In the private sector, has provided consulting in patents and trademarks, foreign investment, and business development. Directed Pegaso Media at Grupo Pegaso and Marking Services Incorporated.
Claudia Almazán Méndez
Regulatory Affairs Director
Holds a degree in Pharmacy from Autonomous National University of Mexico (UNAM).
Serves as a member of the subcommittee on health inputs for Mexico's federal bureau of standards and regulations.
Is a specialist in regulatory affairs. Has diplomas at Monitoring Clinical Trials and Hospitalary Pharmacy, both from UNAM.
Within AMELAF, is in charge of regulatory affairs and supplies.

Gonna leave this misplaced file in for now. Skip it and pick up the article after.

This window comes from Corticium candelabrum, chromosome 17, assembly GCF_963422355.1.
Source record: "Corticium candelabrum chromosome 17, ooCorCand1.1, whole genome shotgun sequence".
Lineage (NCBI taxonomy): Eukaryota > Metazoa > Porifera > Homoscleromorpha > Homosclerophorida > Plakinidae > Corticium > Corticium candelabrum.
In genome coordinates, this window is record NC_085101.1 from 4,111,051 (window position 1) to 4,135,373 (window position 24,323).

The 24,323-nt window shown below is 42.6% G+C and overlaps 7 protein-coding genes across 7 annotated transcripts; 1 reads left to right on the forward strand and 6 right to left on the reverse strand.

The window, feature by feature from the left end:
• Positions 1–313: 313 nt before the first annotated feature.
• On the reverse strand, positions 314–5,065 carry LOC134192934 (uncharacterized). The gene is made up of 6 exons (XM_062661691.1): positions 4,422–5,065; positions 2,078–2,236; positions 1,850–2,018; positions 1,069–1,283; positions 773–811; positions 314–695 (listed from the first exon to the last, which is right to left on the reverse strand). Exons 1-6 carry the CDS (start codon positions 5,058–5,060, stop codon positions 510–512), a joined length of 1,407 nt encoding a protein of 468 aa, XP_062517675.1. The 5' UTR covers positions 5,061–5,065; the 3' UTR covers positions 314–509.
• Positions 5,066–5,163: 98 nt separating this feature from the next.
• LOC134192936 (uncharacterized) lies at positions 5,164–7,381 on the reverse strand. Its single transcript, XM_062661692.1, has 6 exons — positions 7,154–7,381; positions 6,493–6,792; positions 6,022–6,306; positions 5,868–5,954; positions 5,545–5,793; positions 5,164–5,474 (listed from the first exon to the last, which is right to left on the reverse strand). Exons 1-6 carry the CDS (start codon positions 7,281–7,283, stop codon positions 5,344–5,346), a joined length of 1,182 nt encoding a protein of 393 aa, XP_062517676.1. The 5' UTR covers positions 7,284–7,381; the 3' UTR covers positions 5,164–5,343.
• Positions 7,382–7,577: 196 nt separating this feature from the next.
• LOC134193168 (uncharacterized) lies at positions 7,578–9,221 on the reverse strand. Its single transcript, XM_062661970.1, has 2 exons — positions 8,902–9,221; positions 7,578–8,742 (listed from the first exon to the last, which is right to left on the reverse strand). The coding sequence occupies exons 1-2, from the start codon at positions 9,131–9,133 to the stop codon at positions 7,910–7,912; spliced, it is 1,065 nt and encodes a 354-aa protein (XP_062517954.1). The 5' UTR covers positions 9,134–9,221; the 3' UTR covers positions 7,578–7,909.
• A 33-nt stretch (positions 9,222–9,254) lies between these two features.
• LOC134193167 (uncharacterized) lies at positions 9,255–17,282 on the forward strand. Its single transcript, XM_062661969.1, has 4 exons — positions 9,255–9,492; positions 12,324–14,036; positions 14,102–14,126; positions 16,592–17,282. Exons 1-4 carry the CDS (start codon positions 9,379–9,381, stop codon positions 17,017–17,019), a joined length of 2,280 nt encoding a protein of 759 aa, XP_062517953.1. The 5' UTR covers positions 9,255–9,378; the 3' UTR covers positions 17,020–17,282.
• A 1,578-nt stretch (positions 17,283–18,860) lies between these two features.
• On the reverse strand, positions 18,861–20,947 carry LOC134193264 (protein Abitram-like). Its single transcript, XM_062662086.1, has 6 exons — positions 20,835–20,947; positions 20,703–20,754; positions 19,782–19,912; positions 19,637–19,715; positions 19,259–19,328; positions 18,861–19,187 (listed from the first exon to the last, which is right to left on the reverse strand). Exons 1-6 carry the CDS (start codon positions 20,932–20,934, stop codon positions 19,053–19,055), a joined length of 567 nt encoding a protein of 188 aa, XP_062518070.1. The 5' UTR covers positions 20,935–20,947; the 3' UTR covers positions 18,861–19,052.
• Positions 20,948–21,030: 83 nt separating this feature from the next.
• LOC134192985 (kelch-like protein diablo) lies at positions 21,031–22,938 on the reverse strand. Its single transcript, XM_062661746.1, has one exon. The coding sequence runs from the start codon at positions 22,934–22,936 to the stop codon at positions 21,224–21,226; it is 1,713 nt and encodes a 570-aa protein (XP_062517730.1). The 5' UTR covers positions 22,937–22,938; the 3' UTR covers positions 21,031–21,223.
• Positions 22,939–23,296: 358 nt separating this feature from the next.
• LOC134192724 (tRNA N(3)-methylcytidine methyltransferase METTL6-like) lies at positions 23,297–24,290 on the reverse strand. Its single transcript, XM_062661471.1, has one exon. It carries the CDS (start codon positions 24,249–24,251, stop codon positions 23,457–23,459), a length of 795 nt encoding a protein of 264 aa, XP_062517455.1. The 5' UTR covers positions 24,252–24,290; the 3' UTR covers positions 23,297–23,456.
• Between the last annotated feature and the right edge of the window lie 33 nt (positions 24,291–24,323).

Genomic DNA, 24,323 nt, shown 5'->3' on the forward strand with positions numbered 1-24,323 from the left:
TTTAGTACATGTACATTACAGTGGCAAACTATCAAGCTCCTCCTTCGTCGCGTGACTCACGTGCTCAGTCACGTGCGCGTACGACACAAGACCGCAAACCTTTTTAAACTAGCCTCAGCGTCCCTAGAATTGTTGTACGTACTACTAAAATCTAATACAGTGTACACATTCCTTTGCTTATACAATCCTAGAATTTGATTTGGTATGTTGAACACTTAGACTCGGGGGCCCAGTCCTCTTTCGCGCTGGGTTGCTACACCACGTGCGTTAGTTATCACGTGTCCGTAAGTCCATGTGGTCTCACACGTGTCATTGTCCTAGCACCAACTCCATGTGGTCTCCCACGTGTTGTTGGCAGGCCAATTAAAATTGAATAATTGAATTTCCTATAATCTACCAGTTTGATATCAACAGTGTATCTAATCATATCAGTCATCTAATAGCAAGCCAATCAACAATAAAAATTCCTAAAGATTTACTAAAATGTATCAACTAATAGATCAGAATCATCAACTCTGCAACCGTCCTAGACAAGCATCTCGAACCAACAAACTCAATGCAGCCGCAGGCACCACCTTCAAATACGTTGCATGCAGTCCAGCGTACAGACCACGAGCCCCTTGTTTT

Aida Rosas Pluma
Holds a bachelor's degree in Business Administration from Autonomous National University of Mexico (UNAM).
Has obtained experience in the international and private sector: in public relations at Scimpla S.A de C.V. (medical and laboratory equipment and instruments), and as assistant of direction, operations and administration at Marking Services de México (company dedicated to industrial signage).
Coordinated sales at EF Servicios en Educación Internacional; managed and coordinated the activities department at EF Education First, Tarrytown, New York.
Araceli Navia Vargas
Assistant to the Executive Director
Sonia López Martínez
Regulatory Affairs Assistant Director
Carlos Paz Chaparro
Technical Coordinator of Commissions
Susana Chaveste Toriz
Patricia García González
Coordinator of "Conéctate con AMELAF" Program